Family: Soldier Accused in Grenade Attack Troubled Over Race & Religion Issues
March 25 ó U.S. Army Sgt. Asan Akbar, the soldier being detained in connection with a grenade attack on his fellow soldiers, told his family members
that he encountered racism as an African-American and a Muslim in the armed services.
His stepfather, William Bilal, who was once married to Akbar's mother, Quran Bilal, said that his stepson was resentful toward the military and had
complained several years ago that it was difficult for a black man "to make rank" in the military.
"Asan was pushed to this. We've got that clear," William Bilal told WBRZ, ABCNEWS' affiliate in Baton Rouge, La. "Everybody's got a breaking
point, to put it that way. Everybody's got a breaking point. If he did this, he was driven."
On ABCNEWS' Good Morning America, Bilal expressed a toned down version of his previous statements, saying that Akbar was likely misunderstood.
"All I'm saying is that Islam has been misrepresented, and a lot of people don't understand the religion of Islam," Bilal said. "And the problem
is, the stereotyping and the discrimination, I can't say exactly, directly, if that was Asan's case," he said.
Now, the 31-year-old soldier is in custody for an alleged grenade attack Sunday that killed one and wounded 15 others in the 101st Airborne Division
at Camp Pennsylvania in Kuwait. He has not been charged with a crime, but Akbar was the only person being questioned in the attack, George Heath, a
civilian spokesman at Fort Campbell in Kentucky said. Three grenades were allegedly thrown into three separate tents.
According to the Los Angeles Times, soldiers who witnessed Akbar's arrest said that Akbar yelled out: "You guys are coming into our countries, and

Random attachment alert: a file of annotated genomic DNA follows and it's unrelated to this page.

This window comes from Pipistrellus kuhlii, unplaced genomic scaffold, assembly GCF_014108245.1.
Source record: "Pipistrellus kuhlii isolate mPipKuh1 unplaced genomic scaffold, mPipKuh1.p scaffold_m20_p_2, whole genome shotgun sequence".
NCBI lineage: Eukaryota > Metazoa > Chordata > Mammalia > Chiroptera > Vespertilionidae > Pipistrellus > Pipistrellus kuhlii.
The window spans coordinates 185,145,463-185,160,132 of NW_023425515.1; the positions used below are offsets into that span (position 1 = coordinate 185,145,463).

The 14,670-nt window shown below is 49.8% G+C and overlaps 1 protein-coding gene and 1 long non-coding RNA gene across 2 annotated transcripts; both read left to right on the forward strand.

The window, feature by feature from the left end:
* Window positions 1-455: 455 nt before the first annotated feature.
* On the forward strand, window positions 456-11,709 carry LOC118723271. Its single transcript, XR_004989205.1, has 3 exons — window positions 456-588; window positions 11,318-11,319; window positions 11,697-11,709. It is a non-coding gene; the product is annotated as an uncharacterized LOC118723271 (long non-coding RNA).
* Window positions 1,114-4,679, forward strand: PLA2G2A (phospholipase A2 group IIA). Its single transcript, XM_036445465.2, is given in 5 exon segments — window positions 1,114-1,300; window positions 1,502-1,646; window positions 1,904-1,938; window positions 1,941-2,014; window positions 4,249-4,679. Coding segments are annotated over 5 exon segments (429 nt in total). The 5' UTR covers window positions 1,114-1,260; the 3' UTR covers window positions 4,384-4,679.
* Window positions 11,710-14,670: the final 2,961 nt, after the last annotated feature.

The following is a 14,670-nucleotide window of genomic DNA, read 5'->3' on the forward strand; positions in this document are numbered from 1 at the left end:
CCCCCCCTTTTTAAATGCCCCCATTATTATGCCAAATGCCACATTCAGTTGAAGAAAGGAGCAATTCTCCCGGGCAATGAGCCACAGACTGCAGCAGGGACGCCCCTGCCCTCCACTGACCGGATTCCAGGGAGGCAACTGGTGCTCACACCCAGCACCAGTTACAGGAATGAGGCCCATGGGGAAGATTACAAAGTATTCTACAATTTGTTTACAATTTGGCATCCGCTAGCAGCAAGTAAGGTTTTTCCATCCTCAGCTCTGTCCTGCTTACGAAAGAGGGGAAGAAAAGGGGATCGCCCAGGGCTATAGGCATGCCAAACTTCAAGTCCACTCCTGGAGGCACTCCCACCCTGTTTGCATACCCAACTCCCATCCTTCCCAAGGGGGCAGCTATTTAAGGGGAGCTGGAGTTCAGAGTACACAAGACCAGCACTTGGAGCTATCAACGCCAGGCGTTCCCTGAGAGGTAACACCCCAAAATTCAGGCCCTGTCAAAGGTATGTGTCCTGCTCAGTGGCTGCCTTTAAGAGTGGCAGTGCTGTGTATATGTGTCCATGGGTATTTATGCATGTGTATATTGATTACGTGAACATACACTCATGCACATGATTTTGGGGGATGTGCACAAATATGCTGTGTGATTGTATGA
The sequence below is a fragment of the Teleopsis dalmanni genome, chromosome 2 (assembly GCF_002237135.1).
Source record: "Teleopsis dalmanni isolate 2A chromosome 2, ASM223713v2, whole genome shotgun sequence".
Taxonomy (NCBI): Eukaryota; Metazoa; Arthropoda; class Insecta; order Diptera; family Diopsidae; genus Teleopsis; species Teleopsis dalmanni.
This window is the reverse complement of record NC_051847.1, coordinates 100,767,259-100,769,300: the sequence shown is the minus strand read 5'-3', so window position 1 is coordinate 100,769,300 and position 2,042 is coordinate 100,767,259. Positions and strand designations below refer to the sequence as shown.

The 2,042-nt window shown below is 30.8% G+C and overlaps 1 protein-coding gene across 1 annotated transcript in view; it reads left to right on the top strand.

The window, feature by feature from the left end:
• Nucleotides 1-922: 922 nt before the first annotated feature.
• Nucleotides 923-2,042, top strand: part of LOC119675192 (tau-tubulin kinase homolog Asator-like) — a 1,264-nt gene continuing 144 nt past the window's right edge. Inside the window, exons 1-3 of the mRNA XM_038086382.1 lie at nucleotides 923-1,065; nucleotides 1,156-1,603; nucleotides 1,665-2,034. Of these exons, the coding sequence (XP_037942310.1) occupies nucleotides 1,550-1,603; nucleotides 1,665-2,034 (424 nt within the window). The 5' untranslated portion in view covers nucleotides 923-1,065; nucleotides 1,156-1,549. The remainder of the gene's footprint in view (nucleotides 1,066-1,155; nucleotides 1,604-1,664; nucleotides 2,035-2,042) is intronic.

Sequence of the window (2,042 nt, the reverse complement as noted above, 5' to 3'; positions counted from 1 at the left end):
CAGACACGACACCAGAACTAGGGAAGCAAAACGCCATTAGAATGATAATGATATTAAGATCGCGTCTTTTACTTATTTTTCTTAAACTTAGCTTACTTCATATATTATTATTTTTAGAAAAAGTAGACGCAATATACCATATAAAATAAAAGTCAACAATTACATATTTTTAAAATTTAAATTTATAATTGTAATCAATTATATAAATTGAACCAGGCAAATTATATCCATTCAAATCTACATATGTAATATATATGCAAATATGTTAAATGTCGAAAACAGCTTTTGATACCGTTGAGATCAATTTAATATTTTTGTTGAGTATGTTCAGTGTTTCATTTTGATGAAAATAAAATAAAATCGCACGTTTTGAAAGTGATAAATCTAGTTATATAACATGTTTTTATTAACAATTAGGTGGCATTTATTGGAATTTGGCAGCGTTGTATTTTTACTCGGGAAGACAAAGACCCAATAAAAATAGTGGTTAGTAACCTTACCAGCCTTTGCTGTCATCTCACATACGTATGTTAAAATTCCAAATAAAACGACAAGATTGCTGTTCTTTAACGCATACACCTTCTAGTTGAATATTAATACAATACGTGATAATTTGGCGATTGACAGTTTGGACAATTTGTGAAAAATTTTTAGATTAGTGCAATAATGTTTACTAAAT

you're going to rape our women and kill our children."
Akbar, part of the division's 326th Engineer Battalion, recently had some problems with his battalion, Heath said.
"He was having what some people might call it seems an attitude problem," Heath said.
Akbar's brother, Ismail Bilal, who recently obtained an early discharge from the Air Force, said he was shocked when he heard that his brother was
accused in the attack. "It was too many emotions involved to pinpoint one emotion, how I felt at the time, you know? Because it was like a melting
pot of emotions," Bilal said. He said his older brother, Akbar, seemed fine when he spoke with him one month ago.
"He just spoke just like any other soldier, you know, going overseas. 'Man, we about to go overseas and about to spend all this time over there.'
You know, just the same way every soldier feels when he get deployed," Bilal said.
Officials have not released any motive in the attack, but said Akbar will be brought back to Fort Campbell for judicial proceedings, and that the Army
could seek the death penalty.